In recent years, efforts to address deforestation have been made through international agreements such as the United Nations Framework Convention on Climate Change (UNFCCC) and the 2015 Paris Agreement. Additionally, there is a growing movement towards sustainable land-use practices, such as agroforestry and conservation agriculture, which aim to balance economic development with environmental conservation. However, deforestation remains a significant threat to global biodiversity and ecosystem health, and further action is needed to address this important issue.
Oil palm tree plantation next to a tropical rainforest.
Deforestation significantly impacts the environment and local communities, highlighting the need for sustainable land-use practices that balance economic development with environmental and social conservation. In addition to impacting local communities that live in the immediate surroundings of the forests, deforestation impacts different supply-chain activities, food security, and agriculture on a global level.
Armadillo, Pantanal, Brazil.
Read more: Why we need to plant more trees
Many factors contribute to the growth of deforestation rates in different locations. While these factors can be divided into different types, they are deeply interconnected. Driving forces of deforestation include:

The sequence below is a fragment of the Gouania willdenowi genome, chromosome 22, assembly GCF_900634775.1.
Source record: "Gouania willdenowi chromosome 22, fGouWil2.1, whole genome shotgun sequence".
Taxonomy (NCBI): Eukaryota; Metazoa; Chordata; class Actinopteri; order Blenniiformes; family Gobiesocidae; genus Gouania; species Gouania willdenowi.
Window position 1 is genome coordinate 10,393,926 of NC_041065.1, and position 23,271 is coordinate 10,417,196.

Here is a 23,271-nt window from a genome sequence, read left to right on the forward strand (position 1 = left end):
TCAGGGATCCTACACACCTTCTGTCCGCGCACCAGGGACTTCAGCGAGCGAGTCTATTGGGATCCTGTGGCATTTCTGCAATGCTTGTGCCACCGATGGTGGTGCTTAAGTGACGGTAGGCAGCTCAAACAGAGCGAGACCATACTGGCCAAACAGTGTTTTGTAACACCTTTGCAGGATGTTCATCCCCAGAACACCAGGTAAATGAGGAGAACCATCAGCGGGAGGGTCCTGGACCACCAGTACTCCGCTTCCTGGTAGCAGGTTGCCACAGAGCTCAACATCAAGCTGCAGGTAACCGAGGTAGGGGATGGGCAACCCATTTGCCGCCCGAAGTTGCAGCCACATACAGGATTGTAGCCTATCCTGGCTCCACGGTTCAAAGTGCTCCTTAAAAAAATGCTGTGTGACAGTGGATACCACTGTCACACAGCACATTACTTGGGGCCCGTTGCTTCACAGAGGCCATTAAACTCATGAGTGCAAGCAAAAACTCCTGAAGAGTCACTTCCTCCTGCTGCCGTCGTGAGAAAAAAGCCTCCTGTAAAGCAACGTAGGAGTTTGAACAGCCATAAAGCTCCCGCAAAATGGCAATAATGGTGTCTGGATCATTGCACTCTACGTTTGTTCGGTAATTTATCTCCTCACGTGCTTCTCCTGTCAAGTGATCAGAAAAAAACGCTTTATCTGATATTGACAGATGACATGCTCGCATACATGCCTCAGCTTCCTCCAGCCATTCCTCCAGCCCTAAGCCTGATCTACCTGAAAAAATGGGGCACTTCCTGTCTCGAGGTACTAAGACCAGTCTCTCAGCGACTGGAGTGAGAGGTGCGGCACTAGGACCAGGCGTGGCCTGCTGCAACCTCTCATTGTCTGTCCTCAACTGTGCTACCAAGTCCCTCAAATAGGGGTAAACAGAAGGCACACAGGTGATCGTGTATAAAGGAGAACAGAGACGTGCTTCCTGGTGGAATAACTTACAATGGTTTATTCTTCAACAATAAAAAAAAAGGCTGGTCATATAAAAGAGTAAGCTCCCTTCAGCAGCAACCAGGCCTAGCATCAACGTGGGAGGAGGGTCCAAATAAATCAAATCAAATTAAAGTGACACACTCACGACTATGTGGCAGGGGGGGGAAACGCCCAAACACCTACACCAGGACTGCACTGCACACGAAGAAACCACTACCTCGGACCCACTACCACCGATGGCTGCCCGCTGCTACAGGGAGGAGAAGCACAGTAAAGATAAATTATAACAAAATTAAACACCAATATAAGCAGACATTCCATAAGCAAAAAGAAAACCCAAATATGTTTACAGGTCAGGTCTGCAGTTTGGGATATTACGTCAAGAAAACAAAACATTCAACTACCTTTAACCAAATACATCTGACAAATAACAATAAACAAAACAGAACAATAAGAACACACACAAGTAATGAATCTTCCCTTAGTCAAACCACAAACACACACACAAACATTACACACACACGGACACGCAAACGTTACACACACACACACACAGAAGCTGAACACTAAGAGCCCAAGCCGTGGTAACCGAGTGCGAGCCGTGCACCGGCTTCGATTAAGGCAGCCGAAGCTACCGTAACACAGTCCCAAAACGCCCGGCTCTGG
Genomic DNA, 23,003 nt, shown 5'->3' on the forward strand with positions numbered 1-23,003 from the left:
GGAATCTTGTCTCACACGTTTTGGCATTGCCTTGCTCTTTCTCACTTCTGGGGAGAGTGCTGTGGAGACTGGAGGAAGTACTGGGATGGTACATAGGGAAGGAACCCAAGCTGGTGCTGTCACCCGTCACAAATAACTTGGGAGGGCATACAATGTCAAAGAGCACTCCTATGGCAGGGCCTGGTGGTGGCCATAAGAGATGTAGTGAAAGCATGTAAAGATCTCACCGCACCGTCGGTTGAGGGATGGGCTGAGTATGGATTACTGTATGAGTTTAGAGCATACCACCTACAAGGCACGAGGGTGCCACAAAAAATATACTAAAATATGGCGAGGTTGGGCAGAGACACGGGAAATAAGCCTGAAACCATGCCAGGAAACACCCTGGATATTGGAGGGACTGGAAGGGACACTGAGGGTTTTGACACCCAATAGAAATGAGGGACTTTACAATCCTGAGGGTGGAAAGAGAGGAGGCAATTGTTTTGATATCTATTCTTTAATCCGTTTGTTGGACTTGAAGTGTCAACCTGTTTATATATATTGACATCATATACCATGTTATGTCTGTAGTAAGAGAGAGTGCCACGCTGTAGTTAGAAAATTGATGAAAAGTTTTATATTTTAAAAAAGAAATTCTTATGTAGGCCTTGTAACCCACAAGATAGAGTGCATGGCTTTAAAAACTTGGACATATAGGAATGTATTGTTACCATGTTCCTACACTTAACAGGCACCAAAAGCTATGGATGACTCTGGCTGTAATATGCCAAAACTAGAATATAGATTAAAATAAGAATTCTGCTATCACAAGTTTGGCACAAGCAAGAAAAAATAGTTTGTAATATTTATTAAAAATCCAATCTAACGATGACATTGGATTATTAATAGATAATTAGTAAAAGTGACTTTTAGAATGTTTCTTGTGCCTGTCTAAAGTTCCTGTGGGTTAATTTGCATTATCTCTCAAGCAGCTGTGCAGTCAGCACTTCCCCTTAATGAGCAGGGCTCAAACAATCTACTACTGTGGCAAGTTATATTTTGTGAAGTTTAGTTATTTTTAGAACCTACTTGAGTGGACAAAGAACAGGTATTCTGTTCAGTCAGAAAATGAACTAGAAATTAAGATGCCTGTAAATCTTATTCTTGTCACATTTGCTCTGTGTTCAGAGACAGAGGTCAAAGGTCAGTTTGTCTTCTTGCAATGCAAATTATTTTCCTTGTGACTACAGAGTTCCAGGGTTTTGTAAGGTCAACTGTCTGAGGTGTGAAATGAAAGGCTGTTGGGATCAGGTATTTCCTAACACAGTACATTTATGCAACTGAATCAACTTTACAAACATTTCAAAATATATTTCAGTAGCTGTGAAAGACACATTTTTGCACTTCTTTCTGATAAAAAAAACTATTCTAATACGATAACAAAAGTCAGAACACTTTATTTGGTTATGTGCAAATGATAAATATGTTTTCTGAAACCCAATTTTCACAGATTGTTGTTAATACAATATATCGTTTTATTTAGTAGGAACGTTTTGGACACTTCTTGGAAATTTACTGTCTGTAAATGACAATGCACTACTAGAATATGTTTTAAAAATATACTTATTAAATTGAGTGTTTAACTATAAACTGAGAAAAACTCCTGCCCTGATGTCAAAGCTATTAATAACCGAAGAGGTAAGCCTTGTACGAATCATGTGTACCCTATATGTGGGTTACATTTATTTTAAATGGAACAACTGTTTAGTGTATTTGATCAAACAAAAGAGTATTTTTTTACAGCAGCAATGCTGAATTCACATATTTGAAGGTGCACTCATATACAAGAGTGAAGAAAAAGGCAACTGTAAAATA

Herd of Nelore cattle grazing in a pasture on a Brazilian ranch.
Overall, addressing the drivers of deforestation will require attention to certain underlying economic, political, and social factors; promoting sustainable land-use practices; and improving governance and land tenure systems. The underlying factors that affect global deforestation are complex and can include a range of different industries and sociopolitical dynamics, including:
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Deforestation is a significant environmental issue that threatens ecosystems' biodiversity and affects the quality of soil, air, and water. There are various solutions and initiatives to reduce deforestation, such as forest conservation, reforestation, and sustainable land-use practices. Let’s discuss some of them:
Tree nursery - Sawa Afforestation Project, Cameroon, DGB.
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Deforestation might seem like an issue that affects only those who live near forests and not the urban population. However, environmental and economic ecosystems are deeply interconnected. The destruction of forests thousands of miles away affects the type and price of medicine, food, and materials, as well as the quality of air.
Therefore, it is essential to proactively restore and conserve forests and counteract deforestation. Our livelihoods are not just isolated experiences; they depend on the vital global processes involving air, soil, and water quality.
We help governments, large organisations, small businesses, or individuals take steps towards a greener and more abundant future. If you or your organisation plan to be proactive and plant more trees for future generations—we are here to help. You can plant a couple of trees per month or a few thousand as part of our large-scale reforestation and afforestation projects. Both are meaningful in their own way and accessible to you at any time. You can plant your first tree today or speak with our project team about nature-restoration projects we are currently developing.